Ann Cavoukian, executive director of the Privacy and Big Data Institute at Ryerson University in Toronto, is passionate about privacy. Previously she spent 17 years as information and privacy commissioner for the province of Ontario, Canada.
Speaking at the SecTor security conference in Toronto this week, Cavoukian detailed her approach for the tech- savvy audience.
"You can't have good privacy without strong security," Cavoukian said. "If you don't lead with strong security, you will never have data privacy."
It's important to understand that privacy does not equal security, and privacy is not about having something to hide, she added.https://o1.qnsr.com/log/p.gif?;n=203;c=204660766;s=9477;x=7936;f=201812281312070;u=j;z=TIMESTAMP;a=20392931;e=i
"If you're a law abiding citizen, you choose what information you want to share and with whom," Cavoukian said. "That's the essence of privacy; it's all about control."
Having a truly free and innovative society requires privacy for users, without fear of reprisal, she said.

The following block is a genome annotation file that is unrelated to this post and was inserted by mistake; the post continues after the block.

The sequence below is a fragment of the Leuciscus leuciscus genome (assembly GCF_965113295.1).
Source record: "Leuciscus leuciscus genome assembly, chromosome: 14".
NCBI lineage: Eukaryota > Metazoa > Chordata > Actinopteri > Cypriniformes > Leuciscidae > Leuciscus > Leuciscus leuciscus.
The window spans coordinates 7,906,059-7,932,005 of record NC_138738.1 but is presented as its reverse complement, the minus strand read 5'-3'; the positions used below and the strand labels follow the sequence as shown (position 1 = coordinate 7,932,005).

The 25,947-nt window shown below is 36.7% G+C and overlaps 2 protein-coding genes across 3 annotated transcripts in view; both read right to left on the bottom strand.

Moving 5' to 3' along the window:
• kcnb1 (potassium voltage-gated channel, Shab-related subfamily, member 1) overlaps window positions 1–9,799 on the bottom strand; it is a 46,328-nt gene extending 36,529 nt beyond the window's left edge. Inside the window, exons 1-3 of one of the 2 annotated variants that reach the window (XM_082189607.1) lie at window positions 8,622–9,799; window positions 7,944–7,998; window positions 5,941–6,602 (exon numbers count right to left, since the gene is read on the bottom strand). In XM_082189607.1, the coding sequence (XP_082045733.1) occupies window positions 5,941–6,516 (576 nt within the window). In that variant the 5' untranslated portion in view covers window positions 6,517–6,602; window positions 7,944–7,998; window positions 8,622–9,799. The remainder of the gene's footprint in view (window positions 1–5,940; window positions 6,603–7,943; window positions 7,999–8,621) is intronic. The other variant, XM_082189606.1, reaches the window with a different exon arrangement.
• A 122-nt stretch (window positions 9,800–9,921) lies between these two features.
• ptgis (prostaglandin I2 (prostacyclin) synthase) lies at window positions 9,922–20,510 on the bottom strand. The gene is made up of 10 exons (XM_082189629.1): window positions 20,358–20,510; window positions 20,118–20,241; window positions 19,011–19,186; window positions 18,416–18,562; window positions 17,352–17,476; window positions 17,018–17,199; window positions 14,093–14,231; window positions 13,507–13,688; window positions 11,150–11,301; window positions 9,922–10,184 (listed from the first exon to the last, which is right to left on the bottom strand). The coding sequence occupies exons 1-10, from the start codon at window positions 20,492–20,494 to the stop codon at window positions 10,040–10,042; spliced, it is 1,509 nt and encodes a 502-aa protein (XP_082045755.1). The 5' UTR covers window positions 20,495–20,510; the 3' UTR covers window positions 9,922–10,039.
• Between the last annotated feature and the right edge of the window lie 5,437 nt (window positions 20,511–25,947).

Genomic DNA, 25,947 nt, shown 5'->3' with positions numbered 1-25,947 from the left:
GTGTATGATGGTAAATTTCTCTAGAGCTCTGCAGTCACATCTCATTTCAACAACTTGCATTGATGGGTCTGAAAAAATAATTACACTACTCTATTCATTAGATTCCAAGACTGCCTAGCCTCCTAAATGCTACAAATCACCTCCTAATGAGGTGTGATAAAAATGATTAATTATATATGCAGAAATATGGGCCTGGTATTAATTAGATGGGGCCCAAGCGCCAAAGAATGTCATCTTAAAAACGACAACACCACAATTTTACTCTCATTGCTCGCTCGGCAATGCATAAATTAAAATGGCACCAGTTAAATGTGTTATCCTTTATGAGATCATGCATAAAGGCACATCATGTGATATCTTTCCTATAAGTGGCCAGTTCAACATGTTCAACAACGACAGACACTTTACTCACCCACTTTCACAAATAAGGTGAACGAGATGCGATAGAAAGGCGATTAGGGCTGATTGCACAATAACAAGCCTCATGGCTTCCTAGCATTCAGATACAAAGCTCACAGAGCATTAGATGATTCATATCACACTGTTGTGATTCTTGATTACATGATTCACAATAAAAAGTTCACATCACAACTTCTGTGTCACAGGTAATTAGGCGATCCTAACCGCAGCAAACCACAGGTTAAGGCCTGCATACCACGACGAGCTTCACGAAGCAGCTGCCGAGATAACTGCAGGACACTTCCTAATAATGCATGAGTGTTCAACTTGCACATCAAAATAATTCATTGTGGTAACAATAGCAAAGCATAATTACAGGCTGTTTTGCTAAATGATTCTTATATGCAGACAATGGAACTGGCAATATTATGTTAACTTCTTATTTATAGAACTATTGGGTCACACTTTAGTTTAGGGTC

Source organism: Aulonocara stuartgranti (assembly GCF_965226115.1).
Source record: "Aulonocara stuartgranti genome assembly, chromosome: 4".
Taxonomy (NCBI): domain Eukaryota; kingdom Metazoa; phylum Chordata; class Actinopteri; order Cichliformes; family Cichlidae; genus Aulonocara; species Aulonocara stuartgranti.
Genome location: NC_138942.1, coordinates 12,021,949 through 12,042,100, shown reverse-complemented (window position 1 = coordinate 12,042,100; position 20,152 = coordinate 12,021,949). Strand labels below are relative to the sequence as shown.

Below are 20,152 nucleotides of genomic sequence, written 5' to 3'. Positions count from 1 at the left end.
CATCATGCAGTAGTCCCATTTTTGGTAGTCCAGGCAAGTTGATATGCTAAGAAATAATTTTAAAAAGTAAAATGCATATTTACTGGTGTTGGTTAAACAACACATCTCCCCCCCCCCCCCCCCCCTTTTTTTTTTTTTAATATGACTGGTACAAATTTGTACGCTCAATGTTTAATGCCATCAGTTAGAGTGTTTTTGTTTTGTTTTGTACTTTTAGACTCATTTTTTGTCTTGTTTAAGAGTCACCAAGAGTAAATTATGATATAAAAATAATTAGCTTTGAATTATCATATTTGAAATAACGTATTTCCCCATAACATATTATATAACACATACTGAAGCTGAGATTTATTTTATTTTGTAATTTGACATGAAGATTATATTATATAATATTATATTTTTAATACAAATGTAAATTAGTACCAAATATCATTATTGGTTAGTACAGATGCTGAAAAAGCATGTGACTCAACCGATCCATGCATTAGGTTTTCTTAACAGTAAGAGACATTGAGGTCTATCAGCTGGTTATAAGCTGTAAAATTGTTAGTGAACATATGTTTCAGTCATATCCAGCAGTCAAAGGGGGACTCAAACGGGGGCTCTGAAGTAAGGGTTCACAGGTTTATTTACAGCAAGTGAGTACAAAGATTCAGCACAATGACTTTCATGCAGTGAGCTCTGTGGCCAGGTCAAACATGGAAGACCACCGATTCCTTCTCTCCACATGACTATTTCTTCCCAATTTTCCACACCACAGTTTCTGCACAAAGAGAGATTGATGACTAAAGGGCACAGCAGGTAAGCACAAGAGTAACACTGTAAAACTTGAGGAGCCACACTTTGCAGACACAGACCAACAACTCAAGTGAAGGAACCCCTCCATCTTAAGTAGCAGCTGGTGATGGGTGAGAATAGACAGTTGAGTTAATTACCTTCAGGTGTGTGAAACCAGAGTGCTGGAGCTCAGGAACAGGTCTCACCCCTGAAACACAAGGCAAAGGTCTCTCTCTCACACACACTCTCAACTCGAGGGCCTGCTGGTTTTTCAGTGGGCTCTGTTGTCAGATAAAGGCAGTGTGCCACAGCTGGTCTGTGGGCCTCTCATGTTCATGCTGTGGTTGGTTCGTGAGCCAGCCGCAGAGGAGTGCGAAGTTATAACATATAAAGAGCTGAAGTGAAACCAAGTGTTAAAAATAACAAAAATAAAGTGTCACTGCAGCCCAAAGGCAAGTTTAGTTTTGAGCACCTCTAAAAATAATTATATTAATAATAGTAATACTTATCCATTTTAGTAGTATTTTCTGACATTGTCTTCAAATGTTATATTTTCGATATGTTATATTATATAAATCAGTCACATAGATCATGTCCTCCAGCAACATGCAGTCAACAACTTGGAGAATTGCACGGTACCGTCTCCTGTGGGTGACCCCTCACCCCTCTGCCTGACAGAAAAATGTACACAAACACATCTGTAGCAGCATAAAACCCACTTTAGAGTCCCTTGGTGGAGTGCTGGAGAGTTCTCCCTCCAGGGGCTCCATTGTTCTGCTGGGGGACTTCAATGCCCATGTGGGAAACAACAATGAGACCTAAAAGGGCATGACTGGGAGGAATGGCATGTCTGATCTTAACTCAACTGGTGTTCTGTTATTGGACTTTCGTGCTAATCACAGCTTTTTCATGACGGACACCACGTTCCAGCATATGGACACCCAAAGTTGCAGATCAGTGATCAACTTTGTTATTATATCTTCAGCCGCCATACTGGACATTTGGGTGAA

From a technology perspective, Cavoukian espouses the view of Privacy by Design, a set of documents and approach that she has been working on for decades. Privacy by Design is about embedding privacy into the design of IT, into the application code, making it an inherent component of the program or system, she explained.
There are seven foundational principles of privacy by design.
- Security is proactive and not reactive
- Privacy is the default setting
- Privacy is embedded into design
- Full functionality is maintained with privacy
- End-to-end security is in place, with full lifecycle protection
- Visibility and transparency
- Respect for user privacy
Fundamentally Cavoukian emphasized that Privacy by Design is about proactively identifying and then protecting security in a manner where users get both privacy and security.
Sean Michael Kerner is a senior editor at eSecurityPlanet and InternetNews.com. Follow him on Twitter @TechJournalist.